Table of Contents
Economics Research International
Volume 2014 (2014), Article ID 346139, 11 pages
http://dx.doi.org/10.1155/2014/346139
Research Article

Relationship between Fiscal Subsidies and CO2 Emissions: Evidence from Cross-Country Empirical Estimates

1National Institute of Public Finance and Policy (NIPFP), 18/2 Satsang Vihar Marg, Special Institutional Area, New Delhi 110067, India
2Indian Institute of Foreign Trade (IIFT), IIFT Bhawan, B-21, Qutab Institutional Area, New Delhi 110016, India

Received 28 April 2014; Accepted 10 July 2014; Published 23 July 2014

Academic Editor: Jacob Engwerda

Copyright © 2014 Sacchidananda Mukherjee and Debashis Chakraborty. This is an open access article distributed under the Creative Commons Attribution License, which permits unrestricted use, distribution, and reproduction in any medium, provided the original work is properly cited.

Abstract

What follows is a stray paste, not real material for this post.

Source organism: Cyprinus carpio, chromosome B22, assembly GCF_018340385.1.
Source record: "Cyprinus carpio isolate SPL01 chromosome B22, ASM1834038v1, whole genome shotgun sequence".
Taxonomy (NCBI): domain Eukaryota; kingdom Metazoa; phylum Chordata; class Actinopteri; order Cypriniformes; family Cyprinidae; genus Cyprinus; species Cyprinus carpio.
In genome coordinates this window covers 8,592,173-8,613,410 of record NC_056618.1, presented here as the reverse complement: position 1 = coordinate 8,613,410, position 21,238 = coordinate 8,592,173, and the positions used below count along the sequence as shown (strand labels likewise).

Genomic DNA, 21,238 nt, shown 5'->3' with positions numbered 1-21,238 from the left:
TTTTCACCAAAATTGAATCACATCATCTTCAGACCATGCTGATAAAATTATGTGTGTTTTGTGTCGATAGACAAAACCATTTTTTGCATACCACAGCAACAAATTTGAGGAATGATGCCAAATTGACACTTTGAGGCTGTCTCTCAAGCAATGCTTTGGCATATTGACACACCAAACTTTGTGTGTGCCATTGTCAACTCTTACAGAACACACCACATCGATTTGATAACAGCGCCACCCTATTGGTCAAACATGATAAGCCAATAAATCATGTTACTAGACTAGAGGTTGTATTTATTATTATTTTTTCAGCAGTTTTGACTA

Countries disburse subsidies with various motivations, for example, to promote industrial development, facilitate innovation, support national champions, and ensure redistribution. The devolution of subsidies may however also encourage economic activities leading to climate change related concerns, reflected through higher greenhouse gases (GHGs) emissions, if such activities are conducted beyond sustainable point. Through a cross-country empirical analysis involving 131 countries over 1990–2010, the present analysis observes that higher proportional devolution of budgetary subsidies leads to higher CO2 emissions. The countries with higher CO2 emissions are also characterized by higher per capita GDP, greater share of manufacturing sector in their GDP, and higher level of urbanization. In addition, the empirical findings underline the importance of the type of government subsidy devolution on CO2 emission pattern. The analysis underlines the importance of limiting provision of subsidies both in developed and developing countries.